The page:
We’ll make a wild guess and assume that, if you work anywhere in communications, you heard the big news this morning: Scott Monty, former head of social for Ford Motor Company, joined Boston-based SHIFT Communications as EVP of strategy (he even has his own URL).
Today: dropping son off at goalie camp. Tomorrow: #MontyDecision
— Scott Monty (@ScottMonty) July 21, 2014
— Todd Defren (@TDefren) July 22, 2014
— Jason Falls (@JasonFalls) July 22, 2014
Scott elaborated on the #MontyDecision on his personal blog this morning, but he and SHIFT CEO Todd Defren also talked to us about the logic behind the move and their shared vision for the future of the comms industry.
Scott, how did your relationship with Todd influence your decision?
SCOTT: A whole world of new opportunities opened to me after I announced that I would be leaving Ford. Todd and I have known each other for better part of a decade, and I saw him a year ago at major auto show.
At a certain point we turned to each other and asked ‘Why aren’t we discussing the next move?’
These are not things we take lightly, so we spent time discussing what a new role would look like…continuing with SHIFT’s entrepreneurial spirit and helping it get to the next level. At the same time, the new role would give me the luxury of remaining in Michigan with my family while moving around and collaborating with SHIFT clients around the country. It’s geographically remote but it feels very close.
It also means that I don’t have to wear pants. I’m famous for saying ‘What is the ROI of putting your pants on everyday?’
TODD: Our existing relationship made the decision easier. These things never are simple, but…we have a very similar mindset in terms of where the comms industry is going and what clients need.
Could you elaborate on that mindset?
SCOTT: We both talk a lot about the growing role of paid promotion and analytics in PR. What had been an industry all about media relations became very much entrenched in social over the past 5-6 years. Over the past 18 months or so, paid/earned/owned media have all bled together in a way that is troubling but also reveals great opportunities.
It’s about being able to show a return on investment–how much money did that sponsored tweet deliver? Many agencies that are still afraid of that map.
What does this mean, strategically, for SHIFT?
TODD: We’re doing a lot of paid work now. For example: if we get New York Times placement, we make sure there’s a paid promotion along with the piece to market that content to anyone to whom it might have contextual relevance, re-target them if they visit the site, etc. in order to make sure the message saturates.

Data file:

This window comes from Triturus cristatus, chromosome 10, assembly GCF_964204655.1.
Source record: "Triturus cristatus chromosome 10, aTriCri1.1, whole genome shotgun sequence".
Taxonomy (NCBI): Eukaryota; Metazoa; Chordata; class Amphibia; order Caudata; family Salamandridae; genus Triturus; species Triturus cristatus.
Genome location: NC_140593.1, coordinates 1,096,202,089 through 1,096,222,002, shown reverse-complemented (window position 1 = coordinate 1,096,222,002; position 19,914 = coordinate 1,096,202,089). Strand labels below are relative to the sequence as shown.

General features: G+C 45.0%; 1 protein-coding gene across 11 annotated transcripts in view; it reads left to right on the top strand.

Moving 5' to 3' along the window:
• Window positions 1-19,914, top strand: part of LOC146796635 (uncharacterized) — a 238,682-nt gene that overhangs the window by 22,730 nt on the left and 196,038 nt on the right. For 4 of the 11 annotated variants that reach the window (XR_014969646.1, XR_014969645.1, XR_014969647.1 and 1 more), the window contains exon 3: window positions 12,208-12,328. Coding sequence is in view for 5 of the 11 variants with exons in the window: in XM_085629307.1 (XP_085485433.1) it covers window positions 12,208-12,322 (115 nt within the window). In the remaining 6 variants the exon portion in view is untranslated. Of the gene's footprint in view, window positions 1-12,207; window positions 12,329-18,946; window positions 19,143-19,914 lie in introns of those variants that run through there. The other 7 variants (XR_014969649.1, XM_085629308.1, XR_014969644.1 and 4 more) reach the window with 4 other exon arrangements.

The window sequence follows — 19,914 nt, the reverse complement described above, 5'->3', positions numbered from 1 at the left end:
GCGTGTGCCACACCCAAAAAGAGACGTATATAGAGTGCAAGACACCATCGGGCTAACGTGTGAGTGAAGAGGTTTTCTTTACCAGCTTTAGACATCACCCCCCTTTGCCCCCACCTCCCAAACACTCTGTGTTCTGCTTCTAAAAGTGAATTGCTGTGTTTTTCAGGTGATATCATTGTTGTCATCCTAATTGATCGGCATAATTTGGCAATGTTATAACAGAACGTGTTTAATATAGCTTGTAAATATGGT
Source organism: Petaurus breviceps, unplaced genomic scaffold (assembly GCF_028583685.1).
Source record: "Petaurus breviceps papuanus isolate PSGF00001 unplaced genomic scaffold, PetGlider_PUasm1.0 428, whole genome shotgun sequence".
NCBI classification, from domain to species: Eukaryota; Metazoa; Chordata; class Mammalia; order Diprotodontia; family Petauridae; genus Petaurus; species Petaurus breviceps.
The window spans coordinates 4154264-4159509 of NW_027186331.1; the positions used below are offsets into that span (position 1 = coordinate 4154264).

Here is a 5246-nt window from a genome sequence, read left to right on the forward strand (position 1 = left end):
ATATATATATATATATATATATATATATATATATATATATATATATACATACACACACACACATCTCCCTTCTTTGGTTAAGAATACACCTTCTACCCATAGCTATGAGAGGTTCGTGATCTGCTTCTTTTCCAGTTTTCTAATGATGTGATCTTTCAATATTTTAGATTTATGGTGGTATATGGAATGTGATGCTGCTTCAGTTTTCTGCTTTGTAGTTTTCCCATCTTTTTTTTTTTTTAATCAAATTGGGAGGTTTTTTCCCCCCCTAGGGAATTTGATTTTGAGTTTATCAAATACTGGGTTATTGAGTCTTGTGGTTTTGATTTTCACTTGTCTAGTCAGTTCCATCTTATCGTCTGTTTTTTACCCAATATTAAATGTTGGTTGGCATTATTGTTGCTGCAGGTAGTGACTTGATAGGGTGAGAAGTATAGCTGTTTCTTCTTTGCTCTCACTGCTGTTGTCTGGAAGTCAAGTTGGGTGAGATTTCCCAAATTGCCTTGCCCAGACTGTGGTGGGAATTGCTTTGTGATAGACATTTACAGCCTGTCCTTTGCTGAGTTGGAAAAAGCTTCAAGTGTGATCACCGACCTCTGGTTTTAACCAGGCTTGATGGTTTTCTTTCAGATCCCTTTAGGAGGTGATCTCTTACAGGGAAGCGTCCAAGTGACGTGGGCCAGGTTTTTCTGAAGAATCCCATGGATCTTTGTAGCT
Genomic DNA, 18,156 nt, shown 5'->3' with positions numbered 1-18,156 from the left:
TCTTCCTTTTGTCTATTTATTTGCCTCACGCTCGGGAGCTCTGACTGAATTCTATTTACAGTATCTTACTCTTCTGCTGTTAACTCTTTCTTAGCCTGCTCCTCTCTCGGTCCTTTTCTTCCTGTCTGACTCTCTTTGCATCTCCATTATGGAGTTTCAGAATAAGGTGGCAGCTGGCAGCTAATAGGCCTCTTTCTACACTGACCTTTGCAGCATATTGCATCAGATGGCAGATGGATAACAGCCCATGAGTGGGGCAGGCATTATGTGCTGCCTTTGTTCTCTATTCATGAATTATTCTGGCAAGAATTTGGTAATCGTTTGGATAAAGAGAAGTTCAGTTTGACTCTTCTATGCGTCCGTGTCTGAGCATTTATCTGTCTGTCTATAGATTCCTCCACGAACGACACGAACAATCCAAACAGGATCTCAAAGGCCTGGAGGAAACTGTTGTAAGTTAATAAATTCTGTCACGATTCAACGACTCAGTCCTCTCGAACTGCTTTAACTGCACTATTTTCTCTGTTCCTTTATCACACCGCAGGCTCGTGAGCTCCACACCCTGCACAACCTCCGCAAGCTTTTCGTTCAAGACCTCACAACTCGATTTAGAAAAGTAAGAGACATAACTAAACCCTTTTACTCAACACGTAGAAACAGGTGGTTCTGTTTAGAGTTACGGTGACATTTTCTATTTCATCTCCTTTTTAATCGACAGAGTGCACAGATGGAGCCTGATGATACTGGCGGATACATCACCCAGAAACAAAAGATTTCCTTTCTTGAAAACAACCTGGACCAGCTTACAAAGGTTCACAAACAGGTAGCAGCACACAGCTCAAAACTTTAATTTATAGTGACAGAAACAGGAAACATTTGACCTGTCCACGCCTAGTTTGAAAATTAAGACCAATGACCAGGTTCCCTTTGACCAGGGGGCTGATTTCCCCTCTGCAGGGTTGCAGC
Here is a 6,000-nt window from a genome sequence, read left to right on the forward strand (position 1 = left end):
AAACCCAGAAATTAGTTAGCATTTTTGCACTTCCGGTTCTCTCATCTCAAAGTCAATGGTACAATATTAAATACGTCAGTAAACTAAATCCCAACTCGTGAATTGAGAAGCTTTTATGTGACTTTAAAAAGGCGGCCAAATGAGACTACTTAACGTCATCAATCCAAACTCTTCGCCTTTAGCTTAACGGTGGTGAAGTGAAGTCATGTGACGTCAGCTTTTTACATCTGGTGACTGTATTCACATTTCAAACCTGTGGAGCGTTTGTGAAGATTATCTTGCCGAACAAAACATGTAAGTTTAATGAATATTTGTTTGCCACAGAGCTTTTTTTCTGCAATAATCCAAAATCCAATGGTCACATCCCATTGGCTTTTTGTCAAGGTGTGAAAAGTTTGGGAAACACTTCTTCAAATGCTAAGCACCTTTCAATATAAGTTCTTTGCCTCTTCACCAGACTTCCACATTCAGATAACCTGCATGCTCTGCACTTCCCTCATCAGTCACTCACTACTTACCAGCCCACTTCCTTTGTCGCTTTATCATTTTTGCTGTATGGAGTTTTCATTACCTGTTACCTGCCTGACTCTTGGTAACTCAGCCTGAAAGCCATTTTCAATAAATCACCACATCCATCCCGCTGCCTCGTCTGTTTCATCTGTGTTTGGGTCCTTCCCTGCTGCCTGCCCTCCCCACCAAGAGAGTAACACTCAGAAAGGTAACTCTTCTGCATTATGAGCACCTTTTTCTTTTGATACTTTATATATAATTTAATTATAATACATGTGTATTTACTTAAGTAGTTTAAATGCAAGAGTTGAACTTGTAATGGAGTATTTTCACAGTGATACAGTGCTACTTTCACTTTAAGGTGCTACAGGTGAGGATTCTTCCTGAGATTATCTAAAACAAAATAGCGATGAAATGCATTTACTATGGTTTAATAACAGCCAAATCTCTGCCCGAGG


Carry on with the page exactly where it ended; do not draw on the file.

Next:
Scott will be a huge public advocate for our approach, and ultimately clients will work with him to evolve their own stories and services.
On a larger topic, we’ve written a lot about the challenges of content marketing and owned/sponsored content recently. Does PR need to change its approach to that practice?
SCOTT: I don’t think there’s any prescriptive answer to that question–it will vary based on the client and the type of industry they’re in.
That said, the entire practice is on the cusp of an overabundance of content. We’re experiencing “content glut” right now, and with so many choices, consumers grow fatigued. There will be more of a desire for/drive toward long-form content in the future as brands that take the time to do things deliberately create more demand for their services. You’ll always want more of something you can’t get enough of, and that’s going to be a really important part of how we counsel clients.
TODD: This may be my bias, but we’re big believers in earned media. Some brilliant things may come from owned content, but ultimately I don’t think most consumers want to read about Pulitzer-worthy topics sponsored by brands.
SCOTT: But then you never know. To my knowledge, you can’t apply for a Pulitzer–but that’s not the intention, that’s the icing on the cake.
What is the biggest Big Question the industry needs to consider moving forward?
TODD: Social is a horizontal revolution, and PR has benefited in that social puts relationships at the center of everything. We need to wrap our arms around the paid/earned/owned puzzle and what it means for marketing in addition to the content piece. All agencies [advertising, marketing and PR] are currently sniffing at the same pie, so having our arms around media/social/content (branded and otherwise) and understanding our role across those sectors will be the important thing.
SCOTT: Equally important is the notion that the silos need to be broken down. Because marketing is creeping into PR’s terrain and vice versa, it doesn’t amount to a land grab; it’s more about tilling the soil together to make it more fertile for our shared clients. That’s where the power of truly integrated communications and marketing services will come together.
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